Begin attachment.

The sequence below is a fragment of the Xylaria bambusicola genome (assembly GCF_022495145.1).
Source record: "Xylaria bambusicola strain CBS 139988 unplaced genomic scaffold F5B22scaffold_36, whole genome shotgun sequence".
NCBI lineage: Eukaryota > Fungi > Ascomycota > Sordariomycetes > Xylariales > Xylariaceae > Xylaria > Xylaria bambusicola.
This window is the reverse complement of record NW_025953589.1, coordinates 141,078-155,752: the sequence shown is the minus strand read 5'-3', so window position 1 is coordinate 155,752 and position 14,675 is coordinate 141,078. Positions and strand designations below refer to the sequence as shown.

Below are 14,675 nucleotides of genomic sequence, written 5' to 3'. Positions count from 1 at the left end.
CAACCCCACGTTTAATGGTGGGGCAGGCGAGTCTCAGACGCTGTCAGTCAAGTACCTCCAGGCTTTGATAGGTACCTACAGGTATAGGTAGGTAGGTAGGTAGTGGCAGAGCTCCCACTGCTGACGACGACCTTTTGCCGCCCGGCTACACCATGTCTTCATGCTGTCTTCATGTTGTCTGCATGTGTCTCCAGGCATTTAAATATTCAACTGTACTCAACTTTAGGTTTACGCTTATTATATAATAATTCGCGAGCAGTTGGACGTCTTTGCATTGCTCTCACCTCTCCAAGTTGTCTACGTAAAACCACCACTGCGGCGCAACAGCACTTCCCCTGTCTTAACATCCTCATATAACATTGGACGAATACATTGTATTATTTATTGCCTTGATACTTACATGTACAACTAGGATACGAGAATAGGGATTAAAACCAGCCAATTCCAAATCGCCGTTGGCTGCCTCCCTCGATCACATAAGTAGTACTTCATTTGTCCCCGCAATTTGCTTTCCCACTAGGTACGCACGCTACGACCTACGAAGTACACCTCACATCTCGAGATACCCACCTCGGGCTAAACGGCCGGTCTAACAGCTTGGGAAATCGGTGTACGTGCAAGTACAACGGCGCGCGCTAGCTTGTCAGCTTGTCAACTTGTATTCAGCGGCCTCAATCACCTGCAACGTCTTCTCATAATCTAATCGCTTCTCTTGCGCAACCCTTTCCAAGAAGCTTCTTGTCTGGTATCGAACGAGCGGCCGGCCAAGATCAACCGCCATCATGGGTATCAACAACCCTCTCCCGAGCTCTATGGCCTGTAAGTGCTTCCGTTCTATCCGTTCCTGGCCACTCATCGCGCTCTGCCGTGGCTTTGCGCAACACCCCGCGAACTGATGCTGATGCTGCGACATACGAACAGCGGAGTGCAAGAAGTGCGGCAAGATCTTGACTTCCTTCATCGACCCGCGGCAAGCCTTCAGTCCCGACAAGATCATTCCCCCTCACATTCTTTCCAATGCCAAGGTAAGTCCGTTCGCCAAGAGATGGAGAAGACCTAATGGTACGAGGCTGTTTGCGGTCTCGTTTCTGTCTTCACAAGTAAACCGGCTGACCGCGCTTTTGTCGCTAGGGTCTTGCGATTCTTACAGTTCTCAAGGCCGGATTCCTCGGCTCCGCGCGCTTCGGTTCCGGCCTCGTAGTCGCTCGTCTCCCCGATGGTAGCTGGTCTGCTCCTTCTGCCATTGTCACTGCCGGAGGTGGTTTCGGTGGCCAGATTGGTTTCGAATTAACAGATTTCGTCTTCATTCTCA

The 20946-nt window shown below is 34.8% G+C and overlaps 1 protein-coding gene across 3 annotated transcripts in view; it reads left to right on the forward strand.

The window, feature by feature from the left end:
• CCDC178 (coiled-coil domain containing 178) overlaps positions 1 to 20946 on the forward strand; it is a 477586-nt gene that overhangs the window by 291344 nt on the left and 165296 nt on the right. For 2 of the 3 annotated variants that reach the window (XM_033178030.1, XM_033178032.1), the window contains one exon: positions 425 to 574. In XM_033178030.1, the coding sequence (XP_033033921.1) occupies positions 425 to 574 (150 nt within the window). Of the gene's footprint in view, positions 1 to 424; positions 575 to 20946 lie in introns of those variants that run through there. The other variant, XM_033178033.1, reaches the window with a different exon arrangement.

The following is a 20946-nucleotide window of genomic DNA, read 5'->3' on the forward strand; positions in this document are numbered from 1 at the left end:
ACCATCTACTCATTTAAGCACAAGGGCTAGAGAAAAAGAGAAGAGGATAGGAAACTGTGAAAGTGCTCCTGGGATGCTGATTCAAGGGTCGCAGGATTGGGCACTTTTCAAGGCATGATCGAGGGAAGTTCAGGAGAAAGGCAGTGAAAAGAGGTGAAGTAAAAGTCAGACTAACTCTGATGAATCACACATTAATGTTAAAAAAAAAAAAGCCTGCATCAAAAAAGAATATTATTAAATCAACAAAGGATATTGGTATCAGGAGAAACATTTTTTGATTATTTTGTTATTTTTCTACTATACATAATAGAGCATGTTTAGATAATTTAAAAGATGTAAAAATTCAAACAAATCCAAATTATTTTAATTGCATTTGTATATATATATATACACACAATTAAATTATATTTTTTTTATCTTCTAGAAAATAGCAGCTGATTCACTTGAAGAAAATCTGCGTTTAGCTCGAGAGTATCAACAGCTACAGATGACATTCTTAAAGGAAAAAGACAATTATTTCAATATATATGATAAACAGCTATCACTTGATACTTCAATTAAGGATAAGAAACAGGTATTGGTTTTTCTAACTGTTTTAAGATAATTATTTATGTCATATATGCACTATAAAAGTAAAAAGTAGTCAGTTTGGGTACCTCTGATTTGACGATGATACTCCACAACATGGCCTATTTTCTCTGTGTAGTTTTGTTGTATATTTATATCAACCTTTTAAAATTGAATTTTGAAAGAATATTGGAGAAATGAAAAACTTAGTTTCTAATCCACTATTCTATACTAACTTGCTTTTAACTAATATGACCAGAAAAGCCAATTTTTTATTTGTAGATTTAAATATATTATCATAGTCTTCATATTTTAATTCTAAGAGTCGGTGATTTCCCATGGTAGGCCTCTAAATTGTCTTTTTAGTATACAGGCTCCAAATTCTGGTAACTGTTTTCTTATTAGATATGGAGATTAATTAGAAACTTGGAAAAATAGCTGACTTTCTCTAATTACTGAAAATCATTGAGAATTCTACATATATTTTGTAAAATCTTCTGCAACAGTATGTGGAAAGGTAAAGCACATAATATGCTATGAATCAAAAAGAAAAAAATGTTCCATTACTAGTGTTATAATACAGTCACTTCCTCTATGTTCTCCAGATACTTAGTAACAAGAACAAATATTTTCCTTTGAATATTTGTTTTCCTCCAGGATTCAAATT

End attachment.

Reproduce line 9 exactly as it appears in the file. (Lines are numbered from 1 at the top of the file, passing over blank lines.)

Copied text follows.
• CCDC178 (coiled-coil domain containing 178) overlaps positions 1 to 20946 on the forward strand; it is a 477586-nt gene that overhangs the window by 291344 nt on the left and 165296 nt on the right. For 2 of the 3 annotated variants that reach the window (XM_033178030.1, XM_033178032.1), the window contains one exon: positions 425 to 574. In XM_033178030.1, the coding sequence (XP_033033921.1) occupies positions 425 to 574 (150 nt within the window). Of the gene's footprint in view, positions 1 to 424; positions 575 to 20946 lie in introns of those variants that run through there. The other variant, XM_033178033.1, reaches the window with a different exon arrangement.